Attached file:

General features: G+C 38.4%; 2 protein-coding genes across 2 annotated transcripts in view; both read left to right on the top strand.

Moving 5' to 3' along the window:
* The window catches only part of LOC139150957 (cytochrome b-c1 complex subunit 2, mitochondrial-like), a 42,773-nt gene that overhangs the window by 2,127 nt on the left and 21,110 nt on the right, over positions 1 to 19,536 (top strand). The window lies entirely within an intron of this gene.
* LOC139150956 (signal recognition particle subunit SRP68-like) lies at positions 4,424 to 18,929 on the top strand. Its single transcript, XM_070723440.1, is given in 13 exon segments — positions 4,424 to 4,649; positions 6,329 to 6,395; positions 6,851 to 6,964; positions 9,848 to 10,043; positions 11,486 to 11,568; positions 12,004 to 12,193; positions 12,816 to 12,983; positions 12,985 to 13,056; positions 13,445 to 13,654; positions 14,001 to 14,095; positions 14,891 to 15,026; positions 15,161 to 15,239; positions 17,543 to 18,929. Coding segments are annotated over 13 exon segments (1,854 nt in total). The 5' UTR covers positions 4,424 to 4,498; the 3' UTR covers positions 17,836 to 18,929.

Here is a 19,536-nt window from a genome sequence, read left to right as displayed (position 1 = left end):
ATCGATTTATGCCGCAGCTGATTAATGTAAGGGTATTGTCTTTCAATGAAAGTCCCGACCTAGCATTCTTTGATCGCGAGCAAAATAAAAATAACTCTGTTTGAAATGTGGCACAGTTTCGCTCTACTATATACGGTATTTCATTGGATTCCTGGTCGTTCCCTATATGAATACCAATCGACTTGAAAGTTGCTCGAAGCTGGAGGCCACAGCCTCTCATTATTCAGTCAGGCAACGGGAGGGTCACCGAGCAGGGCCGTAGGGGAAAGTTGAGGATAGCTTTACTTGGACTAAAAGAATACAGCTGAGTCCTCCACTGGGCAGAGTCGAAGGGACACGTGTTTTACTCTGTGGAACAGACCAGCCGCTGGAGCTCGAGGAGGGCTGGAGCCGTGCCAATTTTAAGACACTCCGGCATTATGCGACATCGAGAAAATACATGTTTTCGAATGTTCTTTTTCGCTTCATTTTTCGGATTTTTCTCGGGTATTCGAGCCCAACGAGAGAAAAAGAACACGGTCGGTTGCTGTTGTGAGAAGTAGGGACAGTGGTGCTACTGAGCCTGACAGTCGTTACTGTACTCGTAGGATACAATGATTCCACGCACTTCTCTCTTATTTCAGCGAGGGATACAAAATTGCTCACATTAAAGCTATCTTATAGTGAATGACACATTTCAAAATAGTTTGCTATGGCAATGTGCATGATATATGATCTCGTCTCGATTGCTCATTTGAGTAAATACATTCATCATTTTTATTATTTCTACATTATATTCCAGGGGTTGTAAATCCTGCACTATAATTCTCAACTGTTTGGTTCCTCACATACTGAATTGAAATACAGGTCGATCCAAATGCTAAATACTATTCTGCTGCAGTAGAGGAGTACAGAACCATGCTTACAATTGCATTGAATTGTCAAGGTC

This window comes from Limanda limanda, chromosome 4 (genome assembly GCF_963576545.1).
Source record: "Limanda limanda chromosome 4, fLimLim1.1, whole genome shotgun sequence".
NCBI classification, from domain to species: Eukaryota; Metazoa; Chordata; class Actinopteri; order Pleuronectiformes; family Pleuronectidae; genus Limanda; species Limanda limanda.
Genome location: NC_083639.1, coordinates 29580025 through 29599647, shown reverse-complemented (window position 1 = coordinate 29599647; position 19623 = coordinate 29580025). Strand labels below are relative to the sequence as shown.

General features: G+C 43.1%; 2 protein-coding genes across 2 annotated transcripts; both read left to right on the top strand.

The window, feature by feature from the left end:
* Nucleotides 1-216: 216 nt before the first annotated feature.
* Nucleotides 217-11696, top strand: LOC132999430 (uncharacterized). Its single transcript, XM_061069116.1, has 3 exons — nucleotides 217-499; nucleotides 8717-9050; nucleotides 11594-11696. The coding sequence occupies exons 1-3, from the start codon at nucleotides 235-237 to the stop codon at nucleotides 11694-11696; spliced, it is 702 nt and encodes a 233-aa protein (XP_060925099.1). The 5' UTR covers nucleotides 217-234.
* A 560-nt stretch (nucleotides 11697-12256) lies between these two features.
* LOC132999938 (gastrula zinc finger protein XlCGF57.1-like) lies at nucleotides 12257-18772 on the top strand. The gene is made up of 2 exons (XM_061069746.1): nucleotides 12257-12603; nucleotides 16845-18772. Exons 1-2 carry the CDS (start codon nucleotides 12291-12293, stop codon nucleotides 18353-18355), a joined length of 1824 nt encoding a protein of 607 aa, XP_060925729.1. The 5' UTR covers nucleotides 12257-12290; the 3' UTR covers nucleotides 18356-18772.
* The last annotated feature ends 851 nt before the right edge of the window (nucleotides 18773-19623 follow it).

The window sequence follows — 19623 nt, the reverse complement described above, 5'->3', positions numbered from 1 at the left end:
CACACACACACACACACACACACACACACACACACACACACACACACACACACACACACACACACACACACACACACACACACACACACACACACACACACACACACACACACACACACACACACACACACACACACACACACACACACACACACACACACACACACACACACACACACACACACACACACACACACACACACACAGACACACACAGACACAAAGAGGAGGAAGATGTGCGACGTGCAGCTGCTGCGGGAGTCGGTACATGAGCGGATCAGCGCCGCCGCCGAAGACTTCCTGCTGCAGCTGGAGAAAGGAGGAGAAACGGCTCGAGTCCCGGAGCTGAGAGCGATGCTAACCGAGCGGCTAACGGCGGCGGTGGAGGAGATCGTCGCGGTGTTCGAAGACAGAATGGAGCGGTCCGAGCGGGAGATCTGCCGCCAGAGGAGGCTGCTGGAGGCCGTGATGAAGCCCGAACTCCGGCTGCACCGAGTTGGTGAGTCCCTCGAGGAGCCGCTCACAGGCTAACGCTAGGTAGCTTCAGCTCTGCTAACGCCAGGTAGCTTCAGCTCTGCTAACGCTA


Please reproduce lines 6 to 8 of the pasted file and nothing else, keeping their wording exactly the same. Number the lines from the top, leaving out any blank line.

ATCGATTTATGCCGCAGCTGATTAATGTAAGGGTATTGTCTTTCAATGAAAGTCCCGACCTAGCATTCTTTGATCGCGAGCAAAATAAAAATAACTCTGTTTGAAATGTGGCACAGTTTCGCTCTACTATATACGGTATTTCATTGGATTCCTGGTCGTTCCCTATATGAATACCAATCGACTTGAAAGTTGCTCGAAGCTGGAGGCCACAGCCTCTCATTATTCAGTCAGGCAACGGGAGGGTCACCGAGCAGGGCCGTAGGGGAAAGTTGAGGATAGCTTTACTTGGACTAAAAGAATACAGCTGAGTCCTCCACTGGGCAGAGTCGAAGGGACACGTGTTTTACTCTGTGGAACAGACCAGCCGCTGGAGCTCGAGGAGGGCTGGAGCCGTGCCAATTTTAAGACACTCCGGCATTATGCGACATCGAGAAAATACATGTTTTCGAATGTTCTTTTTCGCTTCATTTTTCGGATTTTTCTCGGGTATTCGAGCCCAACGAGAGAAAAAGAACACGGTCGGTTGCTGTTGTGAGAAGTAGGGACAGTGGTGCTACTGAGCCTGACAGTCGTTACTGTACTCGTAGGATACAATGATTCCACGCACTTCTCTCTTATTTCAGCGAGGGATACAAAATTGCTCACATTAAAGCTATCTTATAGTGAATGACACATTTCAAAATAGTTTGCTATGGCAATGTGCATGATATATGATCTCGTCTCGATTGCTCATTTGAGTAAATACATTCATCATTTTTATTATTTCTACATTATATTCCAGGGGTTGTAAATCCTGCACTATAATTCTCAACTGTTTGGTTCCTCACATACTGAATTGAAATACAGGTCGATCCAAATGCTAAATACTATTCTGCTGCAGTAGAGGAGTACAGAACCATGCTTACAATTGCATTGAATTGTCAAGGTC

This window comes from Limanda limanda, chromosome 4 (genome assembly GCF_963576545.1).
Source record: "Limanda limanda chromosome 4, fLimLim1.1, whole genome shotgun sequence".